Rush UMC launches emergency medicine residency

Rush University Medical Center has launched an emergency medicine residency program, which aims to provide on-the-ground training to doctors in disaster and emergency planning, trauma care and emergency care.

The hospital announced that the program began on July 1 with 13 trainees. It’s expected to expand to 36 when the three-year residency is fully staffed, making it one of Rush’s largest residencies.

“This program really touches on all parts of our mission,” said Dino Rumoro, D.O., chair of the Department of Emergency Medicine and past president of the medical staff at Rush University Medical Center. “Training the next generation of providers is one of our greatest responsibilities, and we’re privileged to launch this program as another way to do that.”

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Emergency physicians are in demand as part of the ongoing physician shortage, but there are barriers to entry for emergency medicine, including massive student debt.

At Rush, the residents will participate in a variety of elements of emergency medicine, including rotations in its emergency department. The hospital has one of the busiest ERs in Chicago, seeing more than 72,000 patients annually. The trainees will also work alongside other departments closely tied to the ED, like pediatrics and critical care.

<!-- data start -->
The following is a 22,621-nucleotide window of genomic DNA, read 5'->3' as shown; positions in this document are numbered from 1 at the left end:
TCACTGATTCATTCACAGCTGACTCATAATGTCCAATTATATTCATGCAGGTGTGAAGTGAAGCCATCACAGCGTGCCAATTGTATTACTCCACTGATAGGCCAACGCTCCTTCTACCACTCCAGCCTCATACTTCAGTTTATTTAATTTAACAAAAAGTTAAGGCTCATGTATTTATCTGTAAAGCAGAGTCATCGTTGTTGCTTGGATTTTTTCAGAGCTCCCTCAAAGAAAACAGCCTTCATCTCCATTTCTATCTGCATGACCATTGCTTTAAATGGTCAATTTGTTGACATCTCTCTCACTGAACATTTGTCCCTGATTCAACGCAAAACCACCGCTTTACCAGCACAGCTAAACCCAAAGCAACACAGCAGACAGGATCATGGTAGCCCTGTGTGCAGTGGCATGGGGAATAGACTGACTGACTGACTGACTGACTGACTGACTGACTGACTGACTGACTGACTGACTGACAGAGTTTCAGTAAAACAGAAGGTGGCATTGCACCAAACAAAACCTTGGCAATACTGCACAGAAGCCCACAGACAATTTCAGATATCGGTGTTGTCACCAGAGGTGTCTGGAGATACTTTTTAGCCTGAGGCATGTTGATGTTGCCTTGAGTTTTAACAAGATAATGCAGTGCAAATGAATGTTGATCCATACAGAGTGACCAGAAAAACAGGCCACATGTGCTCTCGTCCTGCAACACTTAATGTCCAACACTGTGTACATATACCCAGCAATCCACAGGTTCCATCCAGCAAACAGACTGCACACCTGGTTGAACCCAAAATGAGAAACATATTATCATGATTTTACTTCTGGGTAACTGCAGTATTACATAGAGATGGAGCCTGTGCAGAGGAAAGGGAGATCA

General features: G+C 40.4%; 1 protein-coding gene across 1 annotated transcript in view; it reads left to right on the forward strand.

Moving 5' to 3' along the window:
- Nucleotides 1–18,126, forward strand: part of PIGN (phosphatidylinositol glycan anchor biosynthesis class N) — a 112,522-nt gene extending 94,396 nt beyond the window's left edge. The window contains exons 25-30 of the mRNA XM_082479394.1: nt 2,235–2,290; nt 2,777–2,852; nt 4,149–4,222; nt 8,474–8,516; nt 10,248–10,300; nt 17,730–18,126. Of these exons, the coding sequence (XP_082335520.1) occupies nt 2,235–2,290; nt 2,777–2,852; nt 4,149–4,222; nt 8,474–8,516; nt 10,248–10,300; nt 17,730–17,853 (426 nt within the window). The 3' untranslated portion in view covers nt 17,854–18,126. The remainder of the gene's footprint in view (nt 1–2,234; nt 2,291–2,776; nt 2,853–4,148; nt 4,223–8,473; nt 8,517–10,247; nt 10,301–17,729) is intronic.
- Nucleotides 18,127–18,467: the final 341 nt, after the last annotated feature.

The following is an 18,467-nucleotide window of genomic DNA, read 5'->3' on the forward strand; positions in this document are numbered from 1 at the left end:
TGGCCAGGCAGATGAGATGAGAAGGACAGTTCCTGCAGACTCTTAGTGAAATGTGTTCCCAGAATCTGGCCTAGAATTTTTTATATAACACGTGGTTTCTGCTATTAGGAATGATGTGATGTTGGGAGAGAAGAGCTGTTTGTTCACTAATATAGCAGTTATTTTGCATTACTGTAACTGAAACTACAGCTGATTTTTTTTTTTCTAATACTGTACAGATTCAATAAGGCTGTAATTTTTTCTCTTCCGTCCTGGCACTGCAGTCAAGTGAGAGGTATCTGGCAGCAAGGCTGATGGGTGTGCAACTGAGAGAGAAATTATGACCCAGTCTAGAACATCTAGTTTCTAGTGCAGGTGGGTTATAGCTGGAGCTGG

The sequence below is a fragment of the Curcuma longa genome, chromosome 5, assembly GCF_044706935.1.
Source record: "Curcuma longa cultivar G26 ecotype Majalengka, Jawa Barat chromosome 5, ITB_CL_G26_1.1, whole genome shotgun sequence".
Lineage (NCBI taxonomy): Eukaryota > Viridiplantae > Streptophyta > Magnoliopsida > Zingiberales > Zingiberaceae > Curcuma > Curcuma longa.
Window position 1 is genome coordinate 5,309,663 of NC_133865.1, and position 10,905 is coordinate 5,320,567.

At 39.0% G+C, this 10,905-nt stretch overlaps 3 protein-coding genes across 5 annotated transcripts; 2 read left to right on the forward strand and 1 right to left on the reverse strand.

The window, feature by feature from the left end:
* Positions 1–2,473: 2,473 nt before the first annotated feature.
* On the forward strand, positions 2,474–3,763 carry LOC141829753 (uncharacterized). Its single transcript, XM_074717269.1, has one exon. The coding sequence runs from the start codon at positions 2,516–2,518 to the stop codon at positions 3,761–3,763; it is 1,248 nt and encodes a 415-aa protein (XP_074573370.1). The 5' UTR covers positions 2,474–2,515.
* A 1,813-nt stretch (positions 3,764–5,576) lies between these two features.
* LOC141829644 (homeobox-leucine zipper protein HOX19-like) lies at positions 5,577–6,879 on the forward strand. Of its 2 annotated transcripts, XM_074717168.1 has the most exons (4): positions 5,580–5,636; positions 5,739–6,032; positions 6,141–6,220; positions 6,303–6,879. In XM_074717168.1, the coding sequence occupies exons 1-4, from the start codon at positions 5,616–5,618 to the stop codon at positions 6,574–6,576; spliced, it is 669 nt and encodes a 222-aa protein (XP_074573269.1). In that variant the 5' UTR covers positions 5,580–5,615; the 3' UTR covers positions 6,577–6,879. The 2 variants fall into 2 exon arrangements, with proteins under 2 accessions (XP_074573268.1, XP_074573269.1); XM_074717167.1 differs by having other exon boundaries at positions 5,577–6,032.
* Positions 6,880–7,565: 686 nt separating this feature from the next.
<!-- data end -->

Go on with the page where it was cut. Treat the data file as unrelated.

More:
The residents will also train in Rush’s emergency response programs, which target both large-scale disease outbreaks and other disasters, according to the announcement. They’ll undergo training on biohazard decontamination and will participate in emergency drills, including active shooter simulations.

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“Our objective is to train outstanding clinicians who are prepared to handle any EM environment and to equip them with the skills to be efficient, capable and compassionate emergency physicians,” said Braden Hexom, M.D., the residency program’s director.

Medical schools and providers across the country are diversifying and expanding their training programs to ensure young doctors are more prepared for the challenges they may face in practice, including courses in everything from wilderness training to electronic health records to virtual reality.

Experts are calling for additional training in treating different types of patients, including transgender people.

And additional training isn’t just for up-and-coming doctors. Research suggests that ongoing training is useful for older physicians as well, who can benefit from practice to keep their skills sharp and training on new technologies.